Even in a cosmopolitan city like Washington, DC, James Taylor and Bonnie Raitt are almost always going to attract a primarily Caucasian audience. As my Latino roommate said when I played for him some of their songs, “Oh, this is white people’s music. It’s not bad.” Of course, I never thought of that until I got there and saw just one black couple and another Asian guy, who like me, appeared to be at the concert alone, sitting several rows behind me. Other than that, it was a massive audience of Caucasian “Americana”—basically my parents surrounding me in every direction I turned with the occasional millennial in sight.
No one ever said or did anything to me to make me feel uncomfortable; it was my own insecurity that made me suddenly feel self-conscious. Never before in my life have I ever felt awkward being the only non-white person in a place (usually I never notice it), but for some strange reason, I felt it Friday night there at the concert. It’s really hard to describe; it wasn’t a negative experience, but it was pretty strange and very noticeable. I suppose it didn’t help that I was at the show alone. But I could feel it…curious but not unkind looks from the strangers surrounding me.
Why is she here alone? She seems too young to know who these performers are. How does she know of James Taylor and Bonnie Raitt? Are they big in China/Korea/Japan?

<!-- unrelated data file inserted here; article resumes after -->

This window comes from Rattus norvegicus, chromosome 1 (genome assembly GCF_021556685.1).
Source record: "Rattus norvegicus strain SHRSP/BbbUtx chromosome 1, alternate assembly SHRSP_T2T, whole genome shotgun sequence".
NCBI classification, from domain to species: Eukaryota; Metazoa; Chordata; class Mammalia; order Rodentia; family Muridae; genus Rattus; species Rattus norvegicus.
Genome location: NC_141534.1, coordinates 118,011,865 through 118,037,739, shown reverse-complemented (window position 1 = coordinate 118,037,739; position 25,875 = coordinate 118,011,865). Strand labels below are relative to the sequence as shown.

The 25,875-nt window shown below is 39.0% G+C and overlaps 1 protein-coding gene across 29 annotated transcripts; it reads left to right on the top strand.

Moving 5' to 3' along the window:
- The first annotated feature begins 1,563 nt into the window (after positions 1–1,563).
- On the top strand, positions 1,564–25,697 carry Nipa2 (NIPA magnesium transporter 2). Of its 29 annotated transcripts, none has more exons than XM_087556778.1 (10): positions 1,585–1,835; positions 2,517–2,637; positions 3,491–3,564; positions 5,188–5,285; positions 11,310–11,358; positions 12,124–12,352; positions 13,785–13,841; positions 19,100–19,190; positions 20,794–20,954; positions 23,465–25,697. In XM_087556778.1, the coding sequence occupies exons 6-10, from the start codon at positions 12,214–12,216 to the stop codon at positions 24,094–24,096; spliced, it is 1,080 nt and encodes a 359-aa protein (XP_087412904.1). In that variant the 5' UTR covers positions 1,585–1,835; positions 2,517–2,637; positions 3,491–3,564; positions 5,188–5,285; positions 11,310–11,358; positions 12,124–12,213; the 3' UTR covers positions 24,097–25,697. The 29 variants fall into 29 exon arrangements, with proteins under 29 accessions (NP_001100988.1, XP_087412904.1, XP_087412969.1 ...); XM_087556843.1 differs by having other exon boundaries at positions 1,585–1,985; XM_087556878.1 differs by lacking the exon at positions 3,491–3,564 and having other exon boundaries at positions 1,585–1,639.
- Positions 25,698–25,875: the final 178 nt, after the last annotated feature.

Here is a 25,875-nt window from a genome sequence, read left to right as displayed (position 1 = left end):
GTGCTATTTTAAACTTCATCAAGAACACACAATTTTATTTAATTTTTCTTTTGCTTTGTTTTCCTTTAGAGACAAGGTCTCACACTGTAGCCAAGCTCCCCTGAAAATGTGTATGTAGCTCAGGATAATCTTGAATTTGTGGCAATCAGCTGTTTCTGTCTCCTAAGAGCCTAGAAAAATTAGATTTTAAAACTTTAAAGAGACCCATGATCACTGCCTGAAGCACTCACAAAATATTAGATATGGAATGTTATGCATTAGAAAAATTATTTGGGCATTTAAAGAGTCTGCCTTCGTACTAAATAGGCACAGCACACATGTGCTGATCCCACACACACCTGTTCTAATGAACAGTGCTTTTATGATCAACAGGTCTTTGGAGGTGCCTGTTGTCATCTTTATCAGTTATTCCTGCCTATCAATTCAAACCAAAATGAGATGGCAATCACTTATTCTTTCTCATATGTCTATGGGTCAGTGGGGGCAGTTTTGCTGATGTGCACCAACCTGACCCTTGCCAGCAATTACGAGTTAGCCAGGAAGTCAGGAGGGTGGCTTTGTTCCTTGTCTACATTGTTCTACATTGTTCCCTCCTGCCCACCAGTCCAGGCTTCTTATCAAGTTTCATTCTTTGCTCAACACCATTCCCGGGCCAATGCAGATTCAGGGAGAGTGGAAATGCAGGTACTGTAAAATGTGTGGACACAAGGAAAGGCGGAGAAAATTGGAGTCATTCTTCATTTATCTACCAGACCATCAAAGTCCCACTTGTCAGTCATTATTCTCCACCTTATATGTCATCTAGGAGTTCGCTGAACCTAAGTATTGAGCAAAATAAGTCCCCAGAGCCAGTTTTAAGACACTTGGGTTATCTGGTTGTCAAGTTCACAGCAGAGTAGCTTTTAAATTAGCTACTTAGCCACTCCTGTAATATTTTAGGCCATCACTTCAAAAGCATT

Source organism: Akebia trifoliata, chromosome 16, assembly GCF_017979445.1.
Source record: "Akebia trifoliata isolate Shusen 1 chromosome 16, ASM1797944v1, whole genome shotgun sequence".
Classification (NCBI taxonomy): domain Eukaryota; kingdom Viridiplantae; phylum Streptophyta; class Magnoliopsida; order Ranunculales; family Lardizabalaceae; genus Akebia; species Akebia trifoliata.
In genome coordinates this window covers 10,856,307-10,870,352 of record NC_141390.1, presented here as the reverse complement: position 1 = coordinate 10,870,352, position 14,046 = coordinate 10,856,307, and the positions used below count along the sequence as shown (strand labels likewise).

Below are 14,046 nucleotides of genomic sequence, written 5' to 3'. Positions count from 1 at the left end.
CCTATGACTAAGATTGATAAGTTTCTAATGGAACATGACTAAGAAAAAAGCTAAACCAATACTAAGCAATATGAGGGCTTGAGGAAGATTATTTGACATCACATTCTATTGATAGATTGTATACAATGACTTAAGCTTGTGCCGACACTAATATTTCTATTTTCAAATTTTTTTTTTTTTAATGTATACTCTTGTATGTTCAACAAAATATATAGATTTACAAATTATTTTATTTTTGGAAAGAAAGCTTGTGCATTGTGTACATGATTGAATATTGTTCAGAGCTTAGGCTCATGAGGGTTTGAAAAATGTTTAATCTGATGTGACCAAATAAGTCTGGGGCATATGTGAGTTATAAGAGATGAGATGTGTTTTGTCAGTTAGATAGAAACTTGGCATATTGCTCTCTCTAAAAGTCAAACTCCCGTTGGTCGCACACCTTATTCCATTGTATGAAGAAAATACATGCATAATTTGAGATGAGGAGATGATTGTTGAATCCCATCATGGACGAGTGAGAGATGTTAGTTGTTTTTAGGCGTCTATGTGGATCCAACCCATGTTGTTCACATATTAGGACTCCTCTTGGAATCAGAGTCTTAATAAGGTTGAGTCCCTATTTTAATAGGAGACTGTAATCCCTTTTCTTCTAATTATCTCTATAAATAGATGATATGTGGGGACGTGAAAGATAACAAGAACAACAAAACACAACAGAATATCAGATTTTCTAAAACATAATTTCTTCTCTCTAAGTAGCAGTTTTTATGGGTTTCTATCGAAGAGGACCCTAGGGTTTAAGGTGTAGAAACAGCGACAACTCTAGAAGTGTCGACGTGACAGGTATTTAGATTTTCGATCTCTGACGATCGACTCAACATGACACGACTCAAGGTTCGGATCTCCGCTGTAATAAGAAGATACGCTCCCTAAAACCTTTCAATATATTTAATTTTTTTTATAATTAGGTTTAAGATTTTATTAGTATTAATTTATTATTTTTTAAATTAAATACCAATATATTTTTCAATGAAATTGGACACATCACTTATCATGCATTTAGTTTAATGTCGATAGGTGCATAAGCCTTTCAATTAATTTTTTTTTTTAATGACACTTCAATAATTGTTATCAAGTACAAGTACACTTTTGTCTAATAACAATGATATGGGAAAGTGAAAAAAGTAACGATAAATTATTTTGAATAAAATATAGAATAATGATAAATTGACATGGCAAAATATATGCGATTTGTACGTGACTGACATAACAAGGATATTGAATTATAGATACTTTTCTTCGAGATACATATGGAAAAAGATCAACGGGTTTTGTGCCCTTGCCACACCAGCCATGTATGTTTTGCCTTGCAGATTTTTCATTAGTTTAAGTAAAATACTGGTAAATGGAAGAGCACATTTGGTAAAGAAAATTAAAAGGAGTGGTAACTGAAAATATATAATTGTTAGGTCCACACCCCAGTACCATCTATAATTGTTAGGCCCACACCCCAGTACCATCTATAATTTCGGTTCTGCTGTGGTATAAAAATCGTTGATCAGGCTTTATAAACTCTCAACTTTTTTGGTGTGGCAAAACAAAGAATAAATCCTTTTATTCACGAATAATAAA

I don’t blame them. I’d be curious too. I did kind of stick out based on more than one demographic. I suppose it’s a) unusual to see someone at a concert alone and b) surprising to see an Asian (of all ethnicities) enjoying American folk music from the 1970s. Yet there I was among people who would normally be my parents’ peers. Kind of humorous, I know.
After the concert—which was amazing—I shared an uber ride home with some fellow concert-goers, an older couple that appeared to be an adult daughter and her elderly father who had memories of seeing James Taylor perform live during his college years. Anyway, we were talking about the concert in the car, and I mentioned how I was raised on this music and how it was my father who introduced me to both James’ and Bonnie’s tunes. The woman in the car was flabbergasted. She clearly did not see that one coming. “Really?” she asked in amazement. Then after some brief contemplation it was less of a question and more of a statement. “Really,” she decided.
I admit, I was kind of jerking her around. I knew she was curious to know what kind of earthly combinations formed to make this happen, but she was too polite to ask. (I wonder if, like many of my friends before they got to me know me, she assumed my dad was an American GI and my mom was an [insert Asian ethnicity of choice.]) Anyway, I intentionally withheld the fact that my father is a white guy a few years younger than her own dad, that I was adopted from Korea and that I grew up in rural Minnesota and it was through this combination that I came to love James Taylor and Bonnie Raitt, but it’s not like the conversation provided an opening for such sharing of personal information. Still, it was kind of funny, watching her trying to figure it all out in her politically correct mind.
Anyway, it was a great social experiment on many levels, and I’m glad I stepped out of my comfort zone to see what was an incredible show that brought back lots of childhood memories for me. Too bad my dad was several states away and could not join me for the concert. Then again, wouldn’t that sight mess up people’s minds? (An old white guy with a young Asian woman?) Now that would have been hilarious!